Jesus’ encounter with a Samaritan woman is stranger than it seems.
Once we begin to understand who the Samaritans were, who this woman was, and the conversation that took place, we begin to discern how scandalous the encounter was—and yet …
Take a few moments to read John 4:1-26, then let’s look at some aspects of this Jesus encounter with this unnamed Samaritan woman.
Jesus travels from the southern area of Judea toward Galilee in the north. The region of Samaria lies between the two.
There was great animosity between the Samaritans and the Jews. Historically, the Samaritans were a remainder of Israelites left after the Assyrian conquest of 722 B.C. (2 Kings 17). To the Jews of the southern kingdom of Judea, the Samaritans were ethnically, religiously, and culturally despised. As I understand it, Jewish people usually crossed the Jordan River and went around Samaria rather than encounter the Samaritans.
Surprisingly, we read that Jesus “had to go through Samaria” (4:4). After a day of travel, a weary Jesus sat by the village well at Sychar while his disciples went to get food.
As for the time of day, it was “about the sixth hour.” Many commentators, following Jewish timekeeping, conclude this is about noon. A few others suggest that John uses the Roman method, which makes this about six in the evening. Considering John’s references to daily time, I lean toward the Roman practice.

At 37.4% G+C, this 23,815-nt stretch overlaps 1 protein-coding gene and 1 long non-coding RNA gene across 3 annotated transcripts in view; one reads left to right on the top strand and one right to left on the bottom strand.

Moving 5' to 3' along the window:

Whether it is noon or near supper time, the well is abandoned—all but for Jesus and an approaching Samaritan woman. Everyone else would have gathered their water earlier and were enjoying their meals at home.
Jesus opens this apparently random encounter with a provocative request:
Will you give me a drink?
Given the hostility between Jew and Samaritan, the woman’s response is understandable:
You are a Jew and I am a Samaritan woman. How can you ask me for a drink?
A Jewish person drinking from a Samaritan vessel would have been rendered ritually unclean. And note, she mentions that she is “a Samaritan woman.” So in her mind, there was a vast chasm between her and this tired Jew.
Jesus now shifts the conversation from his request to her need.
If you knew the gift of God and who it is that asks you for a drink, you would have asked him and he would have given you living water.
Intrigued by this offer of “living water,” the woman calls him “sir” and asks how he would draw the water from the well and whether he was greater than Jacob.